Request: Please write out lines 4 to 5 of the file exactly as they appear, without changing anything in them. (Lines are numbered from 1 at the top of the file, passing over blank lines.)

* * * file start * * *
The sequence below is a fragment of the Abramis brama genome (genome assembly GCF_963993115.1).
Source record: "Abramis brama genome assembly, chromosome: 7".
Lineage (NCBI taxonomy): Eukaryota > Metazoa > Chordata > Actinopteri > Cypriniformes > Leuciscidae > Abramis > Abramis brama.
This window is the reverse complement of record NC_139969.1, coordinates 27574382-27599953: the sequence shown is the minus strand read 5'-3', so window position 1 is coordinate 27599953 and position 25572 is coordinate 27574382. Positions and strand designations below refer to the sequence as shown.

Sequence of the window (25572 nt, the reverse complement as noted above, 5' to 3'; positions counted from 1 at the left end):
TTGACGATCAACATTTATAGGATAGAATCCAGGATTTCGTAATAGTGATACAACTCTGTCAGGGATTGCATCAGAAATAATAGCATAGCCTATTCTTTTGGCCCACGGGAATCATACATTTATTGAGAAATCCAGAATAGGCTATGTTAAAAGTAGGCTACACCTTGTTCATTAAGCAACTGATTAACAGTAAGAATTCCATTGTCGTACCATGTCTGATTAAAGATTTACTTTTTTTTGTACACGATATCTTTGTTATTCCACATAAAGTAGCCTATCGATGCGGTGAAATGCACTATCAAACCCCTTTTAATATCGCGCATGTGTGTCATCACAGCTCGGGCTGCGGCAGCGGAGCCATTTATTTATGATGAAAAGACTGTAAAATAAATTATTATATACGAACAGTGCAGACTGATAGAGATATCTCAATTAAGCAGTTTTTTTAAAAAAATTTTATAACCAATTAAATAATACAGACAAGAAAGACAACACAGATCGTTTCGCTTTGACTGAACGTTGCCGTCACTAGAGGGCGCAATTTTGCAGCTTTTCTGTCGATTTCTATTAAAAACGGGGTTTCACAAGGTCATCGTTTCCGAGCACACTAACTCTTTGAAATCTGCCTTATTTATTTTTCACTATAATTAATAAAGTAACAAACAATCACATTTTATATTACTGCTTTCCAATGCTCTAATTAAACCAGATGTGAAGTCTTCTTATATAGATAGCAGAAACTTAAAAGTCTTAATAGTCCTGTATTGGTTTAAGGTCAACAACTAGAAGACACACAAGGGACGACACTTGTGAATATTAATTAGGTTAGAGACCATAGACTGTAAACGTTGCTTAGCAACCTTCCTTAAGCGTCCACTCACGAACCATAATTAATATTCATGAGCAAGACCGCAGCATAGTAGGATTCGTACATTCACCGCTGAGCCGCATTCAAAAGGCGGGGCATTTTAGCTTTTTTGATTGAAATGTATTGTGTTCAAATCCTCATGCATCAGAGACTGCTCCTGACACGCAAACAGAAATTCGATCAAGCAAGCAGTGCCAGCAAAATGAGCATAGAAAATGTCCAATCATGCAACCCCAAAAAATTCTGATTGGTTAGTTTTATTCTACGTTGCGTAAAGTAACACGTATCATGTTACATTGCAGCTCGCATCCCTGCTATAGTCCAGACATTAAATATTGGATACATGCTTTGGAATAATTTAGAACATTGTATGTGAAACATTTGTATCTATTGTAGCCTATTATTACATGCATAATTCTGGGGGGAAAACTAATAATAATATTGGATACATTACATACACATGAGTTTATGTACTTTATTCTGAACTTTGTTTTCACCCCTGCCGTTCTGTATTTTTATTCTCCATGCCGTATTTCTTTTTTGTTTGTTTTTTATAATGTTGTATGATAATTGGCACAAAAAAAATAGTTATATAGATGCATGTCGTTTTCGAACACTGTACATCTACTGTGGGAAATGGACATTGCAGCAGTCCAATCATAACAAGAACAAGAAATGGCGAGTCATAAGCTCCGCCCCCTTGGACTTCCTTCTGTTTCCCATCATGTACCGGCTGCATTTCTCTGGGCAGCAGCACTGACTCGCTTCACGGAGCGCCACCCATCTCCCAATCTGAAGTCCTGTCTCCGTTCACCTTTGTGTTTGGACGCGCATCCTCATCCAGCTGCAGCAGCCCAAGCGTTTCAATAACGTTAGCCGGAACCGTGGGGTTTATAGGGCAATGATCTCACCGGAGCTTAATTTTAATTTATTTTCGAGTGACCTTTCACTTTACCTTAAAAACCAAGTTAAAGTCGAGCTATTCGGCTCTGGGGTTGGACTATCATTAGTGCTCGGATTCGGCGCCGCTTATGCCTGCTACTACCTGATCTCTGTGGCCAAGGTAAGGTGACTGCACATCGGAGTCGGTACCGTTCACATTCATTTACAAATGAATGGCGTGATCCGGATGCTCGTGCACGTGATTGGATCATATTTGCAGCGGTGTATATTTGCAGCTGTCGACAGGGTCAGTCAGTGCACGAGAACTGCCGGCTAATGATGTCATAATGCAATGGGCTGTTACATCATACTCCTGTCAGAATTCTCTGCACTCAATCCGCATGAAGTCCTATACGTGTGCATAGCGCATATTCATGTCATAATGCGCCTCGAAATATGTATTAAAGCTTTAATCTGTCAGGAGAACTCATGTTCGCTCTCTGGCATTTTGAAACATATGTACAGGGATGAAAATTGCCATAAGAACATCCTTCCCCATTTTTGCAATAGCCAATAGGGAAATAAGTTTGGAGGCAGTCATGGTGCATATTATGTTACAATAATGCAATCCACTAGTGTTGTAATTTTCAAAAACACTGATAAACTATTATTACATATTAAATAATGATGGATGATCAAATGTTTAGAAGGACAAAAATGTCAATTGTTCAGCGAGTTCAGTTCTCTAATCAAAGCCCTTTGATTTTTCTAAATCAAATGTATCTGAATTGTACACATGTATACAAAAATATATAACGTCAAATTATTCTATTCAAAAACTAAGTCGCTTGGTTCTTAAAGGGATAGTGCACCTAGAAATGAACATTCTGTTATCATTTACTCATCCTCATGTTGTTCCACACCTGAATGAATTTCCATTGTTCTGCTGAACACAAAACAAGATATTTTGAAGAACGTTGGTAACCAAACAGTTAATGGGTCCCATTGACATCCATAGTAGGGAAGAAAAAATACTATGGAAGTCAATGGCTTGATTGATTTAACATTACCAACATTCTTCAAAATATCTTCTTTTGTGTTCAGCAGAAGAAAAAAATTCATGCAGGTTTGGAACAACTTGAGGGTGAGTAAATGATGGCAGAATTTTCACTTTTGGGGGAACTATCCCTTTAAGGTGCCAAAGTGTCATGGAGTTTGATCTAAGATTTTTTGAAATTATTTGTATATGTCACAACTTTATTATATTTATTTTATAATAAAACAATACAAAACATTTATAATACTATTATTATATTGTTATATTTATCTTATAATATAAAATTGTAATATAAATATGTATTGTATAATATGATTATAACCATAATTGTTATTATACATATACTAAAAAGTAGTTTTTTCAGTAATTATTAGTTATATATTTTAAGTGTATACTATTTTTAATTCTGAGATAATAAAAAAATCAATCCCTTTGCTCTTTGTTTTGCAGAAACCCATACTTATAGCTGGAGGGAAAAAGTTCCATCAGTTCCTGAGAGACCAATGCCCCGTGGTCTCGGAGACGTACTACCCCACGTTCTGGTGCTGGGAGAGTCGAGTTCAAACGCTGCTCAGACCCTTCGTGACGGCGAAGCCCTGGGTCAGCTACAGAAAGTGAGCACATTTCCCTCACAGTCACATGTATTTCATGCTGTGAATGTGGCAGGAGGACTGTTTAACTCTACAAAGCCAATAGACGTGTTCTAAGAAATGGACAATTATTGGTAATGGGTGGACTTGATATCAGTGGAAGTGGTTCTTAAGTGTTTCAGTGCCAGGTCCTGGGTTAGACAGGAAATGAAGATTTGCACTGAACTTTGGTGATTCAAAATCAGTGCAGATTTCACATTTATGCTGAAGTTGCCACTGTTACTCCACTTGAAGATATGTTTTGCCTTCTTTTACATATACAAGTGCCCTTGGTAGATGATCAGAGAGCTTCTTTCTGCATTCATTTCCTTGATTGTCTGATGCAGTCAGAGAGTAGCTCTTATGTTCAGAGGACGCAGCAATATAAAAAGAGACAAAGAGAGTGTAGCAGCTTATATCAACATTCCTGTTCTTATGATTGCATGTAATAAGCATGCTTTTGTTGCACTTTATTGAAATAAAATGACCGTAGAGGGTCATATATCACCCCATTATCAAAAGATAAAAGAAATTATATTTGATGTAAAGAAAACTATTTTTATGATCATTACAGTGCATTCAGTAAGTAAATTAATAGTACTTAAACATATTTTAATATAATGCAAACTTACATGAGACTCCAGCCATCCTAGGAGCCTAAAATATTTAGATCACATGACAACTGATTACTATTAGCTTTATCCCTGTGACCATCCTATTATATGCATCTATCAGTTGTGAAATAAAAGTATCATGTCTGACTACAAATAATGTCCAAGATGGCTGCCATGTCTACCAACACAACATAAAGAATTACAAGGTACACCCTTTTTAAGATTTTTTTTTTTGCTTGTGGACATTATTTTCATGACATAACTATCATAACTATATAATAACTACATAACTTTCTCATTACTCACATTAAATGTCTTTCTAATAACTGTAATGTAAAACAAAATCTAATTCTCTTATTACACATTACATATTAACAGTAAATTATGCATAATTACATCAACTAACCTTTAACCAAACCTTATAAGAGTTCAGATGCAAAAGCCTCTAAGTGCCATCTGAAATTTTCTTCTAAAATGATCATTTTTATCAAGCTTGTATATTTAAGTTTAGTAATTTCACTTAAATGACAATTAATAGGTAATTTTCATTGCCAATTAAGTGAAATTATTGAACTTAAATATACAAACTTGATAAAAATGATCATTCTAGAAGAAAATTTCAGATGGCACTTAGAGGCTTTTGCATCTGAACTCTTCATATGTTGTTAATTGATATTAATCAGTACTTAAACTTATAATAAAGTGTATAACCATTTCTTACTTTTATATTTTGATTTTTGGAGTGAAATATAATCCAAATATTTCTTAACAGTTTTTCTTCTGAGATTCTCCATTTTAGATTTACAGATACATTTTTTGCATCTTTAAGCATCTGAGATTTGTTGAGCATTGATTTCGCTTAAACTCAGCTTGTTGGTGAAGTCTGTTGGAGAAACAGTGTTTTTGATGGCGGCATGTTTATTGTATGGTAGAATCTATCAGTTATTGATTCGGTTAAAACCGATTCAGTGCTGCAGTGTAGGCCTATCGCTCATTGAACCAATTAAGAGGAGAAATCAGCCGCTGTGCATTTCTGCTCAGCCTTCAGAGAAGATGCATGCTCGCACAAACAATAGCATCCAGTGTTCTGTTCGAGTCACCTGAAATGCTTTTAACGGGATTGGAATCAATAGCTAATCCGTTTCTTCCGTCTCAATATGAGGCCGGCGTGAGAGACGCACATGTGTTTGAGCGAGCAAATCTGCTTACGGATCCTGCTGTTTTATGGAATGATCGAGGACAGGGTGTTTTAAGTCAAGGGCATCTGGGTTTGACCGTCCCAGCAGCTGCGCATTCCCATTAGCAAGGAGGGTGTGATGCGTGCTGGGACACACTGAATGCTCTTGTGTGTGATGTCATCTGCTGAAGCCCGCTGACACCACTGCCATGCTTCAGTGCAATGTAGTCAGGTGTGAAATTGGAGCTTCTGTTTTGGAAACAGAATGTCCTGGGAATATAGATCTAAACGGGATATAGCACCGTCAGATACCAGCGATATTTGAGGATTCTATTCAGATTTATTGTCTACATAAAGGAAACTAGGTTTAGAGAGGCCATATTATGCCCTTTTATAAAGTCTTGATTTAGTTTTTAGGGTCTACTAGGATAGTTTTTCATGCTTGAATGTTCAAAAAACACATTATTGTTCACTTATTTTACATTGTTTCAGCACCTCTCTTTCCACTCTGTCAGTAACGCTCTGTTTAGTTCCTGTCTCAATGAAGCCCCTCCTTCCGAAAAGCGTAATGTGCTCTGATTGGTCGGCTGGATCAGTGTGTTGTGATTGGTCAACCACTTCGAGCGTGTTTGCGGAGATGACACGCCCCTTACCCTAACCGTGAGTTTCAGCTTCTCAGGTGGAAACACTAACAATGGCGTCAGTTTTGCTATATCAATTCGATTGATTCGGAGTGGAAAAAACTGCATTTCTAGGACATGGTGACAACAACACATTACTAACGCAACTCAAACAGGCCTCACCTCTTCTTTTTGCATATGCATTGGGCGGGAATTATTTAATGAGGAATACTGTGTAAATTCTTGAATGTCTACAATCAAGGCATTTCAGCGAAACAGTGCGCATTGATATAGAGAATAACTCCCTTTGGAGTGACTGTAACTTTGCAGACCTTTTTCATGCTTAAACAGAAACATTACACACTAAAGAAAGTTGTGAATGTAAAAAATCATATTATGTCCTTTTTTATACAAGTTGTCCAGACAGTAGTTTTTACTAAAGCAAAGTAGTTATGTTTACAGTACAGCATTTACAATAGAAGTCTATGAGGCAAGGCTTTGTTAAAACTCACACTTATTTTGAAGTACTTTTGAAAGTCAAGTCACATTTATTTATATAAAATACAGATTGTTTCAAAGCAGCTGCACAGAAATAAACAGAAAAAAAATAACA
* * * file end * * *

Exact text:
This window is the reverse complement of record NC_139969.1, coordinates 27574382-27599953: the sequence shown is the minus strand read 5'-3', so window position 1 is coordinate 27599953 and position 25572 is coordinate 27574382. Positions and strand designations below refer to the sequence as shown.

Sequence of the window (25572 nt, the reverse complement as noted above, 5' to 3'; positions counted from 1 at the left end):